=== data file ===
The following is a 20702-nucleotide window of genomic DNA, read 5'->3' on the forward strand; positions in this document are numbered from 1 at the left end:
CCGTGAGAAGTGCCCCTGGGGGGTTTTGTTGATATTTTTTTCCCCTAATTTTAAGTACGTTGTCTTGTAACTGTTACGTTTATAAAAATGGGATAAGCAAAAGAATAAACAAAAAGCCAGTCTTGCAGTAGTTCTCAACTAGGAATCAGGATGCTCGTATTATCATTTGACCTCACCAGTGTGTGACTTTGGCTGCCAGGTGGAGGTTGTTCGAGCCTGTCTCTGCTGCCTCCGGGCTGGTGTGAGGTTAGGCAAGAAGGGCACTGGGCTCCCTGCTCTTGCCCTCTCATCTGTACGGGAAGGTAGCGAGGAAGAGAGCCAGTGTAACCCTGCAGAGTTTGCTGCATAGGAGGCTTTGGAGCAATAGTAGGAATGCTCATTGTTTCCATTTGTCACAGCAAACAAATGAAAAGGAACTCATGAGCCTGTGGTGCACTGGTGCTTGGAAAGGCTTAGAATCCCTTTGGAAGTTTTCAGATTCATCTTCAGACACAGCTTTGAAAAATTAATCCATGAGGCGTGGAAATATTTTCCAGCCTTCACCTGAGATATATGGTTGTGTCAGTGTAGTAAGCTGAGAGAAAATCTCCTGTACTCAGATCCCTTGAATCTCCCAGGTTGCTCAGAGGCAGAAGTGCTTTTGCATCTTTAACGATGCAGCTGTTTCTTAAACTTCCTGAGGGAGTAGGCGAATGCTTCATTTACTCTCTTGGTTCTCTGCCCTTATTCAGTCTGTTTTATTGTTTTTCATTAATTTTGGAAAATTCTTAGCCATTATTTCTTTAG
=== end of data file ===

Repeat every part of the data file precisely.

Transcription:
The following is a 20702-nucleotide window of genomic DNA, read 5'->3' on the forward strand; positions in this document are numbered from 1 at the left end:
CCGTGAGAAGTGCCCCTGGGGGGTTTTGTTGATATTTTTTTCCCCTAATTTTAAGTACGTTGTCTTGTAACTGTTACGTTTATAAAAATGGGATAAGCAAAAGAATAAACAAAAAGCCAGTCTTGCAGTAGTTCTCAACTAGGAATCAGGATGCTCGTATTATCATTTGACCTCACCAGTGTGTGACTTTGGCTGCCAGGTGGAGGTTGTTCGAGCCTGTCTCTGCTGCCTCCGGGCTGGTGTGAGGTTAGGCAAGAAGGGCACTGGGCTCCCTGCTCTTGCCCTCTCATCTGTACGGGAAGGTAGCGAGGAAGAGAGCCAGTGTAACCCTGCAGAGTTTGCTGCATAGGAGGCTTTGGAGCAATAGTAGGAATGCTCATTGTTTCCATTTGTCACAGCAAACAAATGAAAAGGAACTCATGAGCCTGTGGTGCACTGGTGCTTGGAAAGGCTTAGAATCCCTTTGGAAGTTTTCAGATTCATCTTCAGACACAGCTTTGAAAAATTAATCCATGAGGCGTGGAAATATTTTCCAGCCTTCACCTGAGATATATGGTTGTGTCAGTGTAGTAAGCTGAGAGAAAATCTCCTGTACTCAGATCCCTTGAATCTCCCAGGTTGCTCAGAGGCAGAAGTGCTTTTGCATCTTTAACGATGCAGCTGTTTCTTAAACTTCCTGAGGGAGTAGGCGAATGCTTCATTTACTCTCTTGGTTCTCTGCCCTTATTCAGTCTGTTTTATTGTTTTTCATTAATTTTGGAAAATTCTTAGCCATTATTTCTTTAG